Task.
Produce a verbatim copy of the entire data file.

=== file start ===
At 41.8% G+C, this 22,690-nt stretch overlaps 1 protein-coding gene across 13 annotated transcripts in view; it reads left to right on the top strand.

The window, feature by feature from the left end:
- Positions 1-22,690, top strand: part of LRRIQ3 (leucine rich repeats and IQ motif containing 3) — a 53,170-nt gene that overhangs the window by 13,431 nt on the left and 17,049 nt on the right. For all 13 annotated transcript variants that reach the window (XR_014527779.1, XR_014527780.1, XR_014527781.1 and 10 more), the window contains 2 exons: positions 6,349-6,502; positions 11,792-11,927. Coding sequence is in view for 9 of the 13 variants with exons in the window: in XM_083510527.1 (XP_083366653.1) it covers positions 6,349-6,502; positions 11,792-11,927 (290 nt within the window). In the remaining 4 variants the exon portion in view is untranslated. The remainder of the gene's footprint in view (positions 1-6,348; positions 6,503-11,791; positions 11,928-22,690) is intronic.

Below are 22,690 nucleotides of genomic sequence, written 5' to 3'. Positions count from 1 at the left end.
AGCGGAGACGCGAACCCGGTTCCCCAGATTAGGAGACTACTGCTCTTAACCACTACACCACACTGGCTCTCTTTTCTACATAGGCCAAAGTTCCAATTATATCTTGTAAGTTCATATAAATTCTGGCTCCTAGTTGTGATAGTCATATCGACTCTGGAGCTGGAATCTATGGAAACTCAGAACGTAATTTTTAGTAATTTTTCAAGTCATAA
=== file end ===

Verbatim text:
At 41.8% G+C, this 22,690-nt stretch overlaps 1 protein-coding gene across 13 annotated transcripts in view; it reads left to right on the top strand.

The window, feature by feature from the left end:
- Positions 1-22,690, top strand: part of LRRIQ3 (leucine rich repeats and IQ motif containing 3) — a 53,170-nt gene that overhangs the window by 13,431 nt on the left and 17,049 nt on the right. For all 13 annotated transcript variants that reach the window (XR_014527779.1, XR_014527780.1, XR_014527781.1 and 10 more), the window contains 2 exons: positions 6,349-6,502; positions 11,792-11,927. Coding sequence is in view for 9 of the 13 variants with exons in the window: in XM_083510527.1 (XP_083366653.1) it covers positions 6,349-6,502; positions 11,792-11,927 (290 nt within the window). In the remaining 4 variants the exon portion in view is untranslated. The remainder of the gene's footprint in view (positions 1-6,348; positions 6,503-11,791; positions 11,928-22,690) is intronic.

Below are 22,690 nucleotides of genomic sequence, written 5' to 3'. Positions count from 1 at the left end.
AGCGGAGACGCGAACCCGGTTCCCCAGATTAGGAGACTACTGCTCTTAACCACTACACCACACTGGCTCTCTTTTCTACATAGGCCAAAGTTCCAATTATATCTTGTAAGTTCATATAAATTCTGGCTCCTAGTTGTGATAGTCATATCGACTCTGGAGCTGGAATCTATGGAAACTCAGAACGTAATTTTTAGTAATTTTTCAAGTCATAA